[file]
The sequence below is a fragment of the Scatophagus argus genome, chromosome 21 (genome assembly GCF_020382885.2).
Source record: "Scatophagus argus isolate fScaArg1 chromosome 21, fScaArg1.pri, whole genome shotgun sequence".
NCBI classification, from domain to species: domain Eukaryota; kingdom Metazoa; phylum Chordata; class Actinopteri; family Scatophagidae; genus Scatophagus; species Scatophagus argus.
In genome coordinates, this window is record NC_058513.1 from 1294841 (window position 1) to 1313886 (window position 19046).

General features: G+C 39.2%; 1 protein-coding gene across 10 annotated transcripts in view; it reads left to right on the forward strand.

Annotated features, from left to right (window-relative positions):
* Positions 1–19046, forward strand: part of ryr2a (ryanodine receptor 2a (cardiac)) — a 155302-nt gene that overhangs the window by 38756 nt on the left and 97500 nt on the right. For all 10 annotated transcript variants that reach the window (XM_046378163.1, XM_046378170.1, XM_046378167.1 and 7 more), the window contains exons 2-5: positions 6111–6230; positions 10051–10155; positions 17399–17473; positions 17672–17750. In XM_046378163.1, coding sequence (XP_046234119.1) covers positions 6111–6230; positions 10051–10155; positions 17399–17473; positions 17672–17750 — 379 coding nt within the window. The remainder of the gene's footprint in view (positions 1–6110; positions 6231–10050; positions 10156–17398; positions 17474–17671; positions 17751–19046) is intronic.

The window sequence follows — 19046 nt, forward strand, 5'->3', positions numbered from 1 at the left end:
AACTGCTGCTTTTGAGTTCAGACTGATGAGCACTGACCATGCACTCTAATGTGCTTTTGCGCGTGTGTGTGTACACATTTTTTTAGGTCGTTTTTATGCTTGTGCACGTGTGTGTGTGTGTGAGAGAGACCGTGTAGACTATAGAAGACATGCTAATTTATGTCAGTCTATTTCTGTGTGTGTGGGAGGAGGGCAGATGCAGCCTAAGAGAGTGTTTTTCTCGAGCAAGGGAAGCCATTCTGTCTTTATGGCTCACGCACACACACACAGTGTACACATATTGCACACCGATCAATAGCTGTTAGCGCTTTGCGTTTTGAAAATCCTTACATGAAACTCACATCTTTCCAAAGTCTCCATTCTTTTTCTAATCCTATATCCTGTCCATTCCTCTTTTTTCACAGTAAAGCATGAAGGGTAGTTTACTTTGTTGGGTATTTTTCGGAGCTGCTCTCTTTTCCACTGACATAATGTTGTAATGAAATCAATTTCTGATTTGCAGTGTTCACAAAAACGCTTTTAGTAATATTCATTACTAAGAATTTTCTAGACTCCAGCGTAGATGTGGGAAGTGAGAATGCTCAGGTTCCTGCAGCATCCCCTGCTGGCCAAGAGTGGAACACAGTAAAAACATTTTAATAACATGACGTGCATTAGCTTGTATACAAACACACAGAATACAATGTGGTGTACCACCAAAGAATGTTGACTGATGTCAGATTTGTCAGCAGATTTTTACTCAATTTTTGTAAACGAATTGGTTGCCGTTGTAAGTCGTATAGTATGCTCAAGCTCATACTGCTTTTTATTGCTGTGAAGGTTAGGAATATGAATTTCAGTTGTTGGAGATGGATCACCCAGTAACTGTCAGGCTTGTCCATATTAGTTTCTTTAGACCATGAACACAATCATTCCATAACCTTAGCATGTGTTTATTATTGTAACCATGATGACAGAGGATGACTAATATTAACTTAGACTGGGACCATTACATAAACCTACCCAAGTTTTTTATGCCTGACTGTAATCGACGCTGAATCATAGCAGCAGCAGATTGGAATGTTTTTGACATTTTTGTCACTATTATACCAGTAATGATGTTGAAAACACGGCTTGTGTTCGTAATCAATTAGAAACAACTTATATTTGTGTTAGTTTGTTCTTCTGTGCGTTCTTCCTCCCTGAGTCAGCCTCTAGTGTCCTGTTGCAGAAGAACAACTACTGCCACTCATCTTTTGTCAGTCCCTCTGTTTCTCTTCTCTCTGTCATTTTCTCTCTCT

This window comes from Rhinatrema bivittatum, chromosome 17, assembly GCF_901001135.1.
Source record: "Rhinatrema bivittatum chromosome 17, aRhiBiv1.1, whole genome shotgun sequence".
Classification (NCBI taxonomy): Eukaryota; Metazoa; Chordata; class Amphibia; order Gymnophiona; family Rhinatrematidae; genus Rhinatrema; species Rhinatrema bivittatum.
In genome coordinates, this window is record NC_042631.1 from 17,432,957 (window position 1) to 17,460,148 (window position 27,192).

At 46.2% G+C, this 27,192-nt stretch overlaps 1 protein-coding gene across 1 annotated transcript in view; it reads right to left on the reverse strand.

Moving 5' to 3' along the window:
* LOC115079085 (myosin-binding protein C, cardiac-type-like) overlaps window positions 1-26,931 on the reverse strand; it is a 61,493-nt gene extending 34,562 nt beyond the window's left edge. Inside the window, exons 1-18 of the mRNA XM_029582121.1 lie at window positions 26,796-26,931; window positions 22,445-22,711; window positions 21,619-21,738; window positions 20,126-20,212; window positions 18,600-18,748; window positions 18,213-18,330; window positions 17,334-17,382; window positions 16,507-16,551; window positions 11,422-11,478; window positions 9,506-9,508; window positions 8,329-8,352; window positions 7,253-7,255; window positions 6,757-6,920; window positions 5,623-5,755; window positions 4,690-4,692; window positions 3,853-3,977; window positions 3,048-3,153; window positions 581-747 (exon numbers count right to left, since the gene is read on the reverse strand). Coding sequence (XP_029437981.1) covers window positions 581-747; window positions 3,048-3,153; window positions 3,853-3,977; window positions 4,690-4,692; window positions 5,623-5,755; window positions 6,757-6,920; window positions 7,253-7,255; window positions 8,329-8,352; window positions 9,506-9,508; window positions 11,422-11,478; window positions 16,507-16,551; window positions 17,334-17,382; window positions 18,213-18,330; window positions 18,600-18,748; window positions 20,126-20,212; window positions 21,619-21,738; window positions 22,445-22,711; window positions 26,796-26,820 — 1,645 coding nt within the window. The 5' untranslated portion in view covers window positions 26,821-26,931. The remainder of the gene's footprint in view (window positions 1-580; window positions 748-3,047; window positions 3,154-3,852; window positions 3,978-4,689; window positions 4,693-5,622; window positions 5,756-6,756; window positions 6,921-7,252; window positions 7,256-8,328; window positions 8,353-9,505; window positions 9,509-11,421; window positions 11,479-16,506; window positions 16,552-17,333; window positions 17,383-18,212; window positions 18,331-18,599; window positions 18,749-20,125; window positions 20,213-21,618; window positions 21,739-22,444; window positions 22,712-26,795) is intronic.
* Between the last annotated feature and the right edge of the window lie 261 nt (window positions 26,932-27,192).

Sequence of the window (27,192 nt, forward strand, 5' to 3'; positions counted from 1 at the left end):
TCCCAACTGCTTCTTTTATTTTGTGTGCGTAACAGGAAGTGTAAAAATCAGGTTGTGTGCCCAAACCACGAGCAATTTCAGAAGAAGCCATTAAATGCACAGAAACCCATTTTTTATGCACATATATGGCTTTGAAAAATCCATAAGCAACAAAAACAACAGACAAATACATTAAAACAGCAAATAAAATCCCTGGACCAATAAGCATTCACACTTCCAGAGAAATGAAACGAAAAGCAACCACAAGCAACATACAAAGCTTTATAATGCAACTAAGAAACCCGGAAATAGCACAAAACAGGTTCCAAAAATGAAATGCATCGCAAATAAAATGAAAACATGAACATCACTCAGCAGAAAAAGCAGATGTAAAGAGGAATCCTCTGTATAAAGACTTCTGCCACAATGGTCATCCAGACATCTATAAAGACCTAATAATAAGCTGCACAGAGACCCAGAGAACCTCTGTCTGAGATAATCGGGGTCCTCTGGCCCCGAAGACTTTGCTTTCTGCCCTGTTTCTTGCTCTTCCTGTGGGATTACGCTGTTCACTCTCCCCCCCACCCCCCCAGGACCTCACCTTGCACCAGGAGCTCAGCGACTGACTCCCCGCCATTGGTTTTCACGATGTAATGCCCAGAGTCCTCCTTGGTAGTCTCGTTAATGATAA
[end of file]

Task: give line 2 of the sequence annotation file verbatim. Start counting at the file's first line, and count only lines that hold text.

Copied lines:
Source record: "Scatophagus argus isolate fScaArg1 chromosome 21, fScaArg1.pri, whole genome shotgun sequence".